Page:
One of fourteen children born to Mack Bessinger, restaurant patriarch Joseph Jacob, was known as ‘Big Joe.’ He moved from the family farm near Orangeburg to open the Holly Hill CafĂ© in 1939. There, together with the Sweatman family, he concocted a mustard-based barbecue sauce, owning to their shared German roots. That “Golden Secret,” as the Bessingers call it, became the state’s signature sauce.

Melvin Bessinger, like most of his ten siblings, followed his father into the barbecue business. In 1961, with another brother, Melvin opened his first barbecue restaurant in west Charleston. Three decades later, Melvin split off to found his own barbecue joint. Today, third-generation barbecue entrepreneur, David Bessinger, maintains the Bessinger family tradition.

— Rien Fertel/ The Barbecue Bus

Melvin’s Legendary Bar-B-Q
538 Folly Road
Charleston, SC 29412
(843) 762-0511

Wednesday, October 17, 2012

Thanksgiving Every Day of the Week

A sampling of the fare from the Brown's Bar-B-Q buffet in Kingstree, South Carolina. (photo by Denny Culbert/ The Barbecue Bus)

Thomas M. Brown, Jr. is a farmer. He plants soy, wheat, hay, and oats to sell on the market. Additionally, he grows corn, squash, zucchini, and broccoli, okra, butter beans, collards, and cabbage for his restaurant’s massive buffet line. At Brown’s Bar-B-Q, these fresh vegetables are served in season alongside pilau rice and white rice, macaroni, yams, barbecue chicken and fried chicken, barbecue turkey and baked turkey, barbecue ribs, smoked ham, potato salad, coleslaw, and, yes, chopped barbecue.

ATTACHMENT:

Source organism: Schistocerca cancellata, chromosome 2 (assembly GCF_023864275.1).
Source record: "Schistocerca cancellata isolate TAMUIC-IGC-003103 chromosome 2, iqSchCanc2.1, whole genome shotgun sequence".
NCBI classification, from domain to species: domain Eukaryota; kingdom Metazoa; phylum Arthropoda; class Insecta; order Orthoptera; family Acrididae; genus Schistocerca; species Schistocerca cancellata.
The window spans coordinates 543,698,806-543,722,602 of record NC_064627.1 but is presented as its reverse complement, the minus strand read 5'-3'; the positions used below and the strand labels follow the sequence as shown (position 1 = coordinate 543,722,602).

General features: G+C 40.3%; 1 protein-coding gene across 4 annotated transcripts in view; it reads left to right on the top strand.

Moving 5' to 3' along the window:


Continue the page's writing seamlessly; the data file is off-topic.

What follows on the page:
A motorcycle accident left a teenage Thomas Brown with a broken leg. Confined to bed and with a hot plate set up within reach, he learned to cook for himself. In 1981, he started serving takeout plates—rice and gravy, yams, barbecue—from a window on the family farm. A decade later, he built the dining room, as large as the buffet table is long.

At Brown’s Bar-B-Q, dinner, or lunch, is like Thanksgiving eating enjoyed every day of the week. The fresh vegetables, the variety of meats; all the desserts that can’t fit on one plate. It’s hard to keep track of all the gravies.

— Rien Fertel/ The Barbecue Bus

809 Williamsburg County Highway  
Kingstree, SC 29556
(843) 382-2753